Pacific Rims Robots Are Less Advanced Than Our Real Ones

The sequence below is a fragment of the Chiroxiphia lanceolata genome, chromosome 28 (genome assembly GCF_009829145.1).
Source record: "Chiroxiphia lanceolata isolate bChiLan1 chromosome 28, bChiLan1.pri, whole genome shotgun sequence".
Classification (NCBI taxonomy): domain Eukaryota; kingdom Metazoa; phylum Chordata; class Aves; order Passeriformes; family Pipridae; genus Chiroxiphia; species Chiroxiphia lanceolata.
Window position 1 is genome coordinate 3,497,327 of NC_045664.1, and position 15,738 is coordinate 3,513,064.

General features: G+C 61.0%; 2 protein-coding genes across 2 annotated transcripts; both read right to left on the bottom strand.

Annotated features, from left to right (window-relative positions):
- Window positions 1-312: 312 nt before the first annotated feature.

first_img Evan Rachel Wood Just As Disturbed by Humanoid Sophia As Everyone ElseMIT’s Thread-Like Robot Slides Through Blood Vessels In the Brain I think we’re all at least passingly familiar with Pacific Rim. In case you aren’t, the first one is a super-dope movie from geek legend Guillermo Del Toro. And the second, according to Geek’s resident film critic, MovieBob, is pretty alright.The rest of us, though, have all done plenty of fantasizing about those colossal Jaegers. Huge bots, capable of wrecking Godzilla-sized monsters in the face. With rocket-propelled robot-fists and laser-beams. With all that, these bots certainly seem like far-future child’s fantasy. But that’s not quite true. While we don’t have rocket-fists or lasers, we do plenty of bots that are far more advanced.At least, according to professor of Computer Science and Engineering at Texas A & M, Robin Murphy. In an article published in Science Robotics, she lays out his case for why these feats of movie magic may not be as impressive as they first appear.For starters, Murphy notes that the in-universe Jaegers often struggle to perform simple tasks like walking. That’s largely because they are engineered with a sort of treadmill-like platform on which the pilots run. The Jaeger then copies their movements. But that’s way more steps than it needs to be.“In reality, locomotion is becoming one of the easiest functions to totally delegate to a robot,” Murphy says. And that should be pretty clear to many of us. How many videos of the Boston Dynamics bots have we posted? And that’s just one (admittedly fairly cutting-edge) company.Murphy also suggests that weapons like those we see in the film wouldn’t be very practical. Instead, it’d be much easier and more efficient to simply augment the abilities of the wearer with an exoskeleton. Yeah, such machines are smaller and don’t carry the wow-factor of these colossal colossi, but Iron Man’s cool as hell.It’s also a bit bizarre, Murphy says, that Hollywood has ignored one of the most dramatic possibilities of human-machine interfacing: prosthetics. We can already help people walk again, and there’s plenty of stories yet to be written about the much more likely future scenario of wondering how to get through 15-factor authentication to reset the firmware on your new cybernetic limbs. Let us know what you like about Geek by taking our survey.center_img Stay on targetlast_img